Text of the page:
Daily Archives: August 1, 2013


JPMorgan Chase Under Investigation Over Employee Who Allegedly Obstructed Italian Regulators

JPMorgan Chase Under Investigation Over Employee Who Allegedly Obstructed Italian Regulators

* U.S. bank probed over alleged crime by employee-document

* JP Morgan says acted correctly, will defend itself

* Allegation relates to Monte Paschi’s Antonveneta purchase

* Prosecutors allege JP Morgan employee obstructed regulator

By Silvia Ognibene and Silvia Aloisi

SIENA/MILAN, July 31 (Reuters) – Italian prosecutors probing Monte dei Paschi’s 2007 acquisition of a smaller rival are investigating U.S. investment bank JP Morgan over an alleged crime committed by one of its employees, according to a prosecutors’ document.

The document, seen by Reuters, said the alleged crime was the obstruction of Italian regulators by an unknown JP Morgan employee relating to a 1 billion euro ($1.3 billion) hybrid financial instrument used to partly fund Monte dei Paschi’s purchase of Antonveneta.

JP Morgan denied any wrongdoing and said it would defend itself vigorously. “We believe that JP Morgan and its employees acted correctly at all times,” it said in an emailed statement.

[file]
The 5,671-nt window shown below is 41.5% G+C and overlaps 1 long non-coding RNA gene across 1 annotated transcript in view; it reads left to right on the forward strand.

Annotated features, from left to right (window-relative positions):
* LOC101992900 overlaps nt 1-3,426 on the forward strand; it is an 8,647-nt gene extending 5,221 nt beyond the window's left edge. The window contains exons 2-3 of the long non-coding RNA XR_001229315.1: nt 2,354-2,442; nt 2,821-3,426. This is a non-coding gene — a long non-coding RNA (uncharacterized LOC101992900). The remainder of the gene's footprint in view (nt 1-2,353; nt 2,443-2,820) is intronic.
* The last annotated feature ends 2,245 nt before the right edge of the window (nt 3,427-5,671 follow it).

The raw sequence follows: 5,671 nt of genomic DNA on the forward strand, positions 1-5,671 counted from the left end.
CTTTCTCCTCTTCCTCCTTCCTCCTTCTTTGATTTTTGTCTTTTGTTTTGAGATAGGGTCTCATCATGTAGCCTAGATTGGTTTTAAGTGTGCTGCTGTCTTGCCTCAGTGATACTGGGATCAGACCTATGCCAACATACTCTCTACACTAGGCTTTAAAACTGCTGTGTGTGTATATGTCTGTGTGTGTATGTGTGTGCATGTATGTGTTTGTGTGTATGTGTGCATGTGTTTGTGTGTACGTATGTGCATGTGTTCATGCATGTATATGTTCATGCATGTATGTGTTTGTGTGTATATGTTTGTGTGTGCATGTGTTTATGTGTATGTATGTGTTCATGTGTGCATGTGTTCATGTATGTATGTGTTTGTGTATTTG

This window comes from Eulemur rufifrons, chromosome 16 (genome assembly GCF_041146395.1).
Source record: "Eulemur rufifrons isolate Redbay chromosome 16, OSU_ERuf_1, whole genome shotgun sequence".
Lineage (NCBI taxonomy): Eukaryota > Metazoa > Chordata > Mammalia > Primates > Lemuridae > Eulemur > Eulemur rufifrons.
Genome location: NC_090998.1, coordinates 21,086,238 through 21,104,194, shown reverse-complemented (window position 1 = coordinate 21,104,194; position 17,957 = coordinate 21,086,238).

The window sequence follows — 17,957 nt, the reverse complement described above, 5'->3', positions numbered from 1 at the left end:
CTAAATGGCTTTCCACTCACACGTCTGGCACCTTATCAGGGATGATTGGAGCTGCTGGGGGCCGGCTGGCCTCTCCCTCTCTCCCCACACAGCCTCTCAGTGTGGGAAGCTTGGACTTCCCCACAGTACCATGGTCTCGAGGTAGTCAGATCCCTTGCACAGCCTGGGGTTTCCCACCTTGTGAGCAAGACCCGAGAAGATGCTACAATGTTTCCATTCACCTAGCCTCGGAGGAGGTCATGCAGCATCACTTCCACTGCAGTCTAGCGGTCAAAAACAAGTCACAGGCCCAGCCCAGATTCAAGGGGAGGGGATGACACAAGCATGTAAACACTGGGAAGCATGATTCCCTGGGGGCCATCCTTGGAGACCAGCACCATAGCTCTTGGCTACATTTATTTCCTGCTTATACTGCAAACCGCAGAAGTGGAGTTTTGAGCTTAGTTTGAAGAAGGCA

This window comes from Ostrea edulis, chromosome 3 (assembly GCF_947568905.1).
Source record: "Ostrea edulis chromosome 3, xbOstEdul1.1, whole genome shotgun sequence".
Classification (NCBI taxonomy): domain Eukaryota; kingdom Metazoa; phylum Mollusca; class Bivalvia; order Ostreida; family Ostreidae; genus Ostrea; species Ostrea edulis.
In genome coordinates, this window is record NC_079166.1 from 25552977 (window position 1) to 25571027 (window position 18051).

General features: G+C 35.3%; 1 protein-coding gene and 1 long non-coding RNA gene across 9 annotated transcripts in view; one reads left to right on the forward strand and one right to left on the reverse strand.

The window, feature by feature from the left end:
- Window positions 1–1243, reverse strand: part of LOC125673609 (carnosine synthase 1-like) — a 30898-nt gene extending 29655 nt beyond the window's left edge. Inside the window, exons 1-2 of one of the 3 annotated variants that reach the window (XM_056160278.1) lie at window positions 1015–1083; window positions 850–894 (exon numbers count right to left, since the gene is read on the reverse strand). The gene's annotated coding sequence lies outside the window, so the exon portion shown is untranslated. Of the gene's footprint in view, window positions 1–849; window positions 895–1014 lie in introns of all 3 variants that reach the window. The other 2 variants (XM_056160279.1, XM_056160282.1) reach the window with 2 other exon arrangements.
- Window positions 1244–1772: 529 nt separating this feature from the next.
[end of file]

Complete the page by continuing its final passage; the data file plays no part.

Senators Ask Why JPMorgan Execs Won’t Be Punished For Involvement In FERC Investigation

Senators Ask Why JPMorgan Execs Won’t Be Punished For Involvement In FERC Investigation

WASHINGTON (Reuters) – Two Democratic Senators on Wednesday asked U.S. energy regulators for more details on how terms of a settlement were reached on alleged power market manipulation in California and the Midwest by a unit of JPMorgan Chase & Co.

In a letter to the head of the Federal Energy Regulatory Commission (FERC), Elizabeth Warren and Edward Markey, both of Massachusetts, questioned whether the settlement announced on Tuesday included “adequate refunds to defrauded ratepayers.”

They also asked FERC why certain JPMorgan executives “who sought to impede the commission’s investigation” will not be punished.


Citigroup Avoided Paying $11.5 Billion In Taxes Thanks To Tax Shelters

Citigroup Avoided Paying $11.5 Billion In Taxes Thanks To Tax Shelters

In 2008, Citigroup was an ailing financial giant on the verge of collapse, an event only averted, most economists agree, by a huge emergency infusion of taxpayer money.

Yet when it came time to share the spoils of its return to good fortune with the U.S. government, the bank was not so generous. Over the next four years, Citigroup aggressively moved to make use of shelters in order to shield its earnings from U.S. taxation, doubling the amount of money it held offshore, according to a new report by the U.S. Public Interest Research Group, a nonprofit that advocates for corporate tax reform.

Citigroup is hardly alone in shifting profits to places like the Cayman Islands as a way to lower a tax bill. According to the report, 82 of the top 100 largest publicly traded companies as measured by revenue have set up such shelters — 2,687 of them, to be exact. All told, they are holding nearly $1.2 trillion offshore.